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. 2013 Nov 27;10(12):6380-96.
doi: 10.3390/ijerph10126380.

Monitoring Street-Level Spatial-Temporal Variations of Carbon Monoxide in Urban Settings Using a Wireless Sensor Network (WSN) Framework

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Monitoring Street-Level Spatial-Temporal Variations of Carbon Monoxide in Urban Settings Using a Wireless Sensor Network (WSN) Framework

Tzai-Hung Wen et al. Int J Environ Res Public Health. .
Free PMC article

Abstract

Air pollution has become a severe environmental problem due to urbanization and heavy traffic. Monitoring street-level air quality is an important issue, but most official monitoring stations are installed to monitor large-scale air quality conditions, and their limited spatial resolution cannot reflect the detailed variations in air quality that may be induced by traffic jams. By deploying wireless sensors on crossroads and main roads, this study established a pilot framework for a wireless sensor network (WSN)-based real-time monitoring system to understand street-level spatial-temporal changes of carbon monoxide (CO) in urban settings. The system consists of two major components. The first component is the deployment of wireless sensors. We deployed 44 sensor nodes, 40 transmitter nodes and four gateway nodes in this study. Each sensor node includes a signal processing module, a CO sensor and a wireless communication module. In order to capture realistic human exposure to traffic pollutants, all sensors were deployed at a height of 1.5 m on lampposts and traffic signs. The study area covers a total length of 1.5 km of Keelung Road in Taipei City. The other component is a map-based monitoring platform for sensor data visualization and manipulation in time and space. Using intensive real-time street-level monitoring framework, we compared the spatial-temporal patterns of air pollution in different time periods. Our results capture four CO concentration peaks throughout the day at the location, which was located along an arterial and nearby traffic sign. The hourly average could reach 5.3 ppm from 5:00 pm to 7:00 pm due to the traffic congestion. The proposed WSN-based framework captures detailed ground information and potential risk of human exposure to traffic-related air pollution. It also provides street-level insights into real-time monitoring for further early warning of air pollution and urban environmental management.

Figures

Figure 1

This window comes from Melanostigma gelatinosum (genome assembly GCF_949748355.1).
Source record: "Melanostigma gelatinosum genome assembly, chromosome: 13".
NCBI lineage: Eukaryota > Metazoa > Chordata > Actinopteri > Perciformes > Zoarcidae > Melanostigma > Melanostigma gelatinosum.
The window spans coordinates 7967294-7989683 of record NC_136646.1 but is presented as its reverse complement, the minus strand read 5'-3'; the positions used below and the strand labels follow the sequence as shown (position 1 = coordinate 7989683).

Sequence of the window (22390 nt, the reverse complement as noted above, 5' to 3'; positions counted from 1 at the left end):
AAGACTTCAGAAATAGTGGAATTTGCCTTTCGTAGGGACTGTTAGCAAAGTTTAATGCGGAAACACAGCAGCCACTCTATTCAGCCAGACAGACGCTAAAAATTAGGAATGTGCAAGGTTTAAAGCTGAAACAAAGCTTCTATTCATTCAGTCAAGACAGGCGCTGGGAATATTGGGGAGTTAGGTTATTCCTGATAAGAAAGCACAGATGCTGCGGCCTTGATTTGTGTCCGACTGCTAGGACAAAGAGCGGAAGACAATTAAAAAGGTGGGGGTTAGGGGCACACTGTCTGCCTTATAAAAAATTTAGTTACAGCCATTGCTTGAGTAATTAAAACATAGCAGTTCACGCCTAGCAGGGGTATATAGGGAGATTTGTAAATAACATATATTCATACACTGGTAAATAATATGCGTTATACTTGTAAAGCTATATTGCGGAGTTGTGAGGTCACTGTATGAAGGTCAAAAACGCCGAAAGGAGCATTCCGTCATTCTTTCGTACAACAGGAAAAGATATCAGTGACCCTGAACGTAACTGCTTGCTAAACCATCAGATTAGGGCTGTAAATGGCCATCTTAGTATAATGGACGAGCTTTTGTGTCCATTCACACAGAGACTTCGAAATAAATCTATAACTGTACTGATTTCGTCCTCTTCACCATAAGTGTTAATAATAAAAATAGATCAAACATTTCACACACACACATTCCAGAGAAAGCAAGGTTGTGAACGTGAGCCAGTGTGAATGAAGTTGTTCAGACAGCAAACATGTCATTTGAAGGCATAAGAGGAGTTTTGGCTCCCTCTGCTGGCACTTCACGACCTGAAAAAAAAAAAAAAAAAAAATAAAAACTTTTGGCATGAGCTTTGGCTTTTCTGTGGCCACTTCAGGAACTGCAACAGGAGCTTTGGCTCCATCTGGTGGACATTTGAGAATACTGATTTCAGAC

Figure 1
System overview: The wireless sensor network comprises two major components: (1) front-end: geo-sensor network and (2) back-end: monitoring and control platform. The sensor network is responsible for measuring the concentration of air pollutants in the study area. The monitoring and control platform receives monitoring data through a map-based system to provide real-time information of the sensor data. The data gateway nodes connect the front end and back end by wireless Internet.
Figure 2
Figure 2
Study area: The wireless sensor network was distributed along an arterial connecting a residential area and the central business district and a circle intersecting another arterial connecting the south and north of the city. The yellow dots present the air pollutant sensors, the grey dots symbolize the transmitters and the green diamonds are the data gateway nodes of the wireless sensor network.
Figure 3
Figure 3
Instruments: A sensor node includes a semi-conductor carbon monoxide sensor, a sensor data processing module and a wireless module. The semi-conductor sensor is used to measure the concentration of air pollutants with variations of voltage. The processing module transfer the voltages gathered by the CO sensor to the CO concentration. The wireless module transmits the monitoring data among sensor, transmitter, and gateway nodes. A 12-V lead-acid rechargeable battery was used to provide system power.
Figure 4
Figure 4
Settings of MiCS-5525 sensors at an EPA station for calibrating CO concentration before deploying wireless sensors.
Figure 5
Figure 5
Segmented regression was employed to transfer the voltage of the sensor to the concentration of carbon monoxide. Every sensor has its own regression equation. The method identifies a break-point to separate the regression model into two parts: the flatter trend line represents no association, and the steeper one explains the linear relationship between the concentration and the sensor voltage.
Figure 6
Figure 6
Map-based monitoring and control platform.
Figure 7
Figure 7
Comparisons of hourly average CO concentration between Sensor No.3 and the EPA station over different time of a day from July to September 2010.
Figure 8
Figure 8
The hourly interquartile range (IQR) of CO concentrations of the sensor No. 2 and No. 3 at 24 hours a day from July to September 2010 (right panel). Sensor No. 3 represents a location affected by the difference of traffic flows on weekdays and weekends, but sensor No. 2 reflects a location that always accumulates high traffic volume from downtown to the residential areas (left panel). The traffic flows from downtown (blue lines) converge on the arterial and are diverted to different roads. The difference between weekdays and weekends only has a slight effect on sensor No. 2. The greater IQR of sensor No. 3 could be explained by the traffic flow (red line) only appearing during weekdays.
Figure 9
Figure 9
Street-level spatial-temporal variations around the circle: a clear on/off-peak traffic pattern is captured by WSN. In the morning, many vehicles drive from residential to downtown areas for work. This congestion induces a high concentration of air pollutants near a traffic signal. In the evening, the traffic flow to residential areas increases and it results in high concentrations at the contrast side.

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